Clearly this is anarchist propaganda.
My Hearts for a Kingdom of HeartsRPG Club Plays Kingdom Hearts: Week 1
What will we be playing? Why, it’ll be Kingdom Hearts, of course!
Here’s how we settled on playing Kingdom Hearts for Pixels or Death’s February RPG Club: we were listing off games we all might have access to, and everyone (except Caitlin) listed off that they had a copy of Kingdom Hearts 1.5 Mix sitting there, waiting for them to play it, like we were sent a crate of blu-rays and we felt obligated to address them. This didn’t happen, of course. but we decided to play it.
Let’s hit it with our opening thoughts!
Traditional difficulty that doesn't scaleOld School: A Preview Of Eschalon: Book III
Well well… if you think modern role-playing games are too fluffy for your taste, buy do I have a game for you.
Eschalon: Book III will see a PC release this month, and while I hate to sound cliche, it’s abundantly clear that this game’s production was a labor of love. If anything points to the attention that went into this effort, check out this post about the game’s resolution (the game will only run at 1024×768, and there’s a very specific reason why).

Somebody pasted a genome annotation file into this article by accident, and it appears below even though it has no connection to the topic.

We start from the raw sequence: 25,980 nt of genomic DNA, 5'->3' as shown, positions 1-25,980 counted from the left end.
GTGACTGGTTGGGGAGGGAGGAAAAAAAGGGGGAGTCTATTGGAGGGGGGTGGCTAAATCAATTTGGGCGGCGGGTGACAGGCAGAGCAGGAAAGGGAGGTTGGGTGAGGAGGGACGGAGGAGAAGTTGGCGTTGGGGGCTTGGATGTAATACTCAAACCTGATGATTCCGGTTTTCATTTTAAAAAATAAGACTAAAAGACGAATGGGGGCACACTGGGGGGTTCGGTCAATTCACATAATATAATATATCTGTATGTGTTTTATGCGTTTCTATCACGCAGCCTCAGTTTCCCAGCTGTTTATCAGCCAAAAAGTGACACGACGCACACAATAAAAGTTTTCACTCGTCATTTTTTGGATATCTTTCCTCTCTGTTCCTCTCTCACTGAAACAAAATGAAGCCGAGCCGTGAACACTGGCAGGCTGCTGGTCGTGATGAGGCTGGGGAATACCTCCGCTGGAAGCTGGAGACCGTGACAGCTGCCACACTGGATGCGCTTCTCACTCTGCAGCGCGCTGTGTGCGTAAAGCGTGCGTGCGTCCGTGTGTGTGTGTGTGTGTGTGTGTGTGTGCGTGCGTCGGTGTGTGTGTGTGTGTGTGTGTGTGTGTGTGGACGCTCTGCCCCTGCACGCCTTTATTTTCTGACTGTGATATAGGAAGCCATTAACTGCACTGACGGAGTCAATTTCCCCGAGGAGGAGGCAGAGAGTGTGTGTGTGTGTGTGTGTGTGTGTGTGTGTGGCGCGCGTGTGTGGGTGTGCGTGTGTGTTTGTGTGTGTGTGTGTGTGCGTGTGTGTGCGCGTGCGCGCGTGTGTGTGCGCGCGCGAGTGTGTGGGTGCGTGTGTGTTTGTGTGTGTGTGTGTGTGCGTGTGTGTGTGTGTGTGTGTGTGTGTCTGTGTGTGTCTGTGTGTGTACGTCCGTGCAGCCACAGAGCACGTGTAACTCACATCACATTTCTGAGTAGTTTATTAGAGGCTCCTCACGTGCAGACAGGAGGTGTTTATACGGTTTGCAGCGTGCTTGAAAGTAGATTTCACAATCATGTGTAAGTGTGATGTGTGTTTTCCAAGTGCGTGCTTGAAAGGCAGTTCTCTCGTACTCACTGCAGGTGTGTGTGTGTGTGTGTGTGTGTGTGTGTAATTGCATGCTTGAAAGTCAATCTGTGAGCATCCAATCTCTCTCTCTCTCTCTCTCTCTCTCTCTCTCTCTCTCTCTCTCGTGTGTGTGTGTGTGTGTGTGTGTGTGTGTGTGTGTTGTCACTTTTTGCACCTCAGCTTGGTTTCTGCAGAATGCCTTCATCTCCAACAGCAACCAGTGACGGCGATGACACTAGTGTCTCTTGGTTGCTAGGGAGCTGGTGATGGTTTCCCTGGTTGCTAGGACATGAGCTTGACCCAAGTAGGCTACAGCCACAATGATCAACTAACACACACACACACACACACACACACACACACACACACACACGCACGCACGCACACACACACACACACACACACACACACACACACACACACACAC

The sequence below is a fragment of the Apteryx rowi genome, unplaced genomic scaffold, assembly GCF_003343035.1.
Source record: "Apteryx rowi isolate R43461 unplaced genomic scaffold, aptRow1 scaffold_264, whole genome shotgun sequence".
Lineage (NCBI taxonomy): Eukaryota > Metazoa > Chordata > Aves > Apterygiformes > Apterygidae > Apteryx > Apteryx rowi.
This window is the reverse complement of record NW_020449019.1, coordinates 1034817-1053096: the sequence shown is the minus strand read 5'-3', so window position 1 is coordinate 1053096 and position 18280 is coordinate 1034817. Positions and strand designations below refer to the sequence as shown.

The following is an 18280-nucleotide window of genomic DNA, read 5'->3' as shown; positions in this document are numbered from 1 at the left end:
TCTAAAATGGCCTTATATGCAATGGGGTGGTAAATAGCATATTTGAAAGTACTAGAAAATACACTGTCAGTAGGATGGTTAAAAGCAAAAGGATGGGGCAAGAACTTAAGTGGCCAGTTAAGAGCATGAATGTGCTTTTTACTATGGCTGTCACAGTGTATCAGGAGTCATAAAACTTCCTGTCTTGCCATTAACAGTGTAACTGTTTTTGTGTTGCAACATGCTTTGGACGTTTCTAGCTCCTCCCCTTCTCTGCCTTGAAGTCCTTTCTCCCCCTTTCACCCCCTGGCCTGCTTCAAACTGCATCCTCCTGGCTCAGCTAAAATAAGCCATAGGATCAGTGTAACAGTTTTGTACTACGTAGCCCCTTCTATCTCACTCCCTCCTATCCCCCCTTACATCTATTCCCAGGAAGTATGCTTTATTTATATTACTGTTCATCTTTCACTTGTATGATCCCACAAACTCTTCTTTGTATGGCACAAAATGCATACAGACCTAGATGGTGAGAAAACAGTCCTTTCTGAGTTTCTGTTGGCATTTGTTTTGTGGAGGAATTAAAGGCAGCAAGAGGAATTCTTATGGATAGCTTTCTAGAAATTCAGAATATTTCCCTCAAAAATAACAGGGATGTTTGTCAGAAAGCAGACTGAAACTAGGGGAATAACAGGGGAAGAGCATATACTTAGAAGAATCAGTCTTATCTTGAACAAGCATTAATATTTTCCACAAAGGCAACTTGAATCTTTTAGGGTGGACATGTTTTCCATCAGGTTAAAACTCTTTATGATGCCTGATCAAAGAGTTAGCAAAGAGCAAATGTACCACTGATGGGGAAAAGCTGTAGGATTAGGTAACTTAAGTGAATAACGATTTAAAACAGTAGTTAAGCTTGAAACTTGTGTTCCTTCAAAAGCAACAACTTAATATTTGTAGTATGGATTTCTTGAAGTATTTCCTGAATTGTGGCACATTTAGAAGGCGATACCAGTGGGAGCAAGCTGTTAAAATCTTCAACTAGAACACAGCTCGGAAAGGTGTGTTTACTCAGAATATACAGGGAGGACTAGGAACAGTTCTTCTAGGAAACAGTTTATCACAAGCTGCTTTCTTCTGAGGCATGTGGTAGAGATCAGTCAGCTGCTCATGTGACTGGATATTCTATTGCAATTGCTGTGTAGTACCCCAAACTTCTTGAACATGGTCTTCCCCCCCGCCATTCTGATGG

While a great deal of care went into bringing this game to life in the modern age, the mechanics feel rooted in the past. For instance, the difficulty doesn’t scale, being based instead on how well you level your character. This will be the selling point for many–it feels like a return to late 80s era PC games like Ultima, with less emphasis on action. Instead, the stats feel like they’re driving the game.
Eventually, players will be able to create their own maps and adventures in Eschalon: Book III. I think this could be a huge selling point for this game, and its success could hinge on how easy the creation is and how it’s shared.
In any event, Eschalon: Book III puts a fresh coat of paint on a game with a classic feel, and we’re excited to see the intricacies the entire experience has to offer.
RPG mechanics may be working against it, but the breasts aren'tMake Love, Not War: A Review Of Loren The Amazon Princess
You know what? I’ll say it. I’m ready for a porn game.
Sometimes It Takes More Than PantsAlis Landale, My First Female Protagonist
It started with a flourish. Having finally escaped Zebes, kids across the world were shocked to discover that “Metroid” (because let’s be honest, that’s what we all called her) was actually a sexy blonde lady! With a flip of her hair she blew our collective minds. The dedicated would go on to beat the game fast enough to catch a glimpse of her pixelated midriff (or just copy the JUSTIN BAILEY code out of Nintendo Power) but the message was the same even then: girls could kick ass in videogames too.